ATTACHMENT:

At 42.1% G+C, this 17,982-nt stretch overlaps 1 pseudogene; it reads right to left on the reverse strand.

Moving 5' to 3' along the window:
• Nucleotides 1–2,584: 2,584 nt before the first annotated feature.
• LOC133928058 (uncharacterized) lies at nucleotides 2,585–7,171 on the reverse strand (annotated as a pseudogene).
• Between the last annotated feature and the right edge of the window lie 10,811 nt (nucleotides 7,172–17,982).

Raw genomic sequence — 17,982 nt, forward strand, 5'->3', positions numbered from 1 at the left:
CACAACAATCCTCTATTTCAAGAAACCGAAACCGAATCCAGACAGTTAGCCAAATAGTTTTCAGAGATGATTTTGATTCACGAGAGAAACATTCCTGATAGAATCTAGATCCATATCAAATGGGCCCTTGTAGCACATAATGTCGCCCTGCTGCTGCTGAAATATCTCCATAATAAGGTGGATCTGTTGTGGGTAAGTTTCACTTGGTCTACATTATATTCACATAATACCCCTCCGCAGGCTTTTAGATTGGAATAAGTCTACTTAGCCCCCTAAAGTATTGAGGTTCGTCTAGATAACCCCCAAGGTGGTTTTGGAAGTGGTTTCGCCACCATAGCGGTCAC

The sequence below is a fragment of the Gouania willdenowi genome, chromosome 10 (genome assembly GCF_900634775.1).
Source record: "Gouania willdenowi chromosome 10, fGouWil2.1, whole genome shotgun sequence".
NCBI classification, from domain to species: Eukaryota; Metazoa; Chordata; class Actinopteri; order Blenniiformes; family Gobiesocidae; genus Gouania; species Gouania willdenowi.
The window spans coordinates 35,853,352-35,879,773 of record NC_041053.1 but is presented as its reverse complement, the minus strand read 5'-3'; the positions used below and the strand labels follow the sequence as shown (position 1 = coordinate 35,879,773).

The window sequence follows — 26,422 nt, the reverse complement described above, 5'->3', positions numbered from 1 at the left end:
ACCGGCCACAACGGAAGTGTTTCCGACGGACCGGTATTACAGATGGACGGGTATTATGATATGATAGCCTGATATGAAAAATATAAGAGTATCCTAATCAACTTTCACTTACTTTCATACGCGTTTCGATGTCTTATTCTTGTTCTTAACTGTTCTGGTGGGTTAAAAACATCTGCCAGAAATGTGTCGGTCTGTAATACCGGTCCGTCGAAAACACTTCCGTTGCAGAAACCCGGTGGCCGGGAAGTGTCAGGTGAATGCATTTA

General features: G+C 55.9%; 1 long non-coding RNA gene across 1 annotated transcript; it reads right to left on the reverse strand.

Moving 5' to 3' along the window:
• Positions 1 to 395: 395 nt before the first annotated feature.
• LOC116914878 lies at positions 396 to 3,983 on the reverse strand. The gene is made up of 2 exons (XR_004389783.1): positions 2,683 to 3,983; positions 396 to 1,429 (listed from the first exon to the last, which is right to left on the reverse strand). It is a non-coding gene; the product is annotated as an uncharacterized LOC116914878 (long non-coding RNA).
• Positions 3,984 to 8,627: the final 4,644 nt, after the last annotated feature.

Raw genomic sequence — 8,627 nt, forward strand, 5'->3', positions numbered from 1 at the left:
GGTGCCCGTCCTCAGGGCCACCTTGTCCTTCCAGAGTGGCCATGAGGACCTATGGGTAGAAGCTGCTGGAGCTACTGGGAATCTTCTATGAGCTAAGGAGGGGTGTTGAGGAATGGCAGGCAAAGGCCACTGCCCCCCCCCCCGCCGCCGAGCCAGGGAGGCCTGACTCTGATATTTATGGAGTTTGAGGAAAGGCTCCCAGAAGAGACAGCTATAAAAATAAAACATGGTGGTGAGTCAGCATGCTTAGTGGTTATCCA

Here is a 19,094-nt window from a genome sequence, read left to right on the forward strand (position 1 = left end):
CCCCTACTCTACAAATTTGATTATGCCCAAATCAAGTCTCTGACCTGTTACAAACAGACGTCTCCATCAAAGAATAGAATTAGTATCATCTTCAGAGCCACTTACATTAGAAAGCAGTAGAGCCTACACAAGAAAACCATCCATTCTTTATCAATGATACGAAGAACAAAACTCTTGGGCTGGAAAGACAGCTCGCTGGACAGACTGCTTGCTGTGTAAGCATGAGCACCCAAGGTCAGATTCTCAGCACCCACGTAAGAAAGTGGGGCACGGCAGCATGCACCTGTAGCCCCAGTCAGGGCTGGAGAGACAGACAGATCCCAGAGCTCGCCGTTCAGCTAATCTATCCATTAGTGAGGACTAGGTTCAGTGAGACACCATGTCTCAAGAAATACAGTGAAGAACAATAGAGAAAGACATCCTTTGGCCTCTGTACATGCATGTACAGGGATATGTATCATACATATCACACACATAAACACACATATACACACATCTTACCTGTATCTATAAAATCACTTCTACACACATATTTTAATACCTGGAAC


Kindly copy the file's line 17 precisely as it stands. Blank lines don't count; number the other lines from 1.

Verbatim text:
• LOC116914878 lies at positions 396 to 3,983 on the reverse strand. The gene is made up of 2 exons (XR_004389783.1): positions 2,683 to 3,983; positions 396 to 1,429 (listed from the first exon to the last, which is right to left on the reverse strand). It is a non-coding gene; the product is annotated as an uncharacterized LOC116914878 (long non-coding RNA).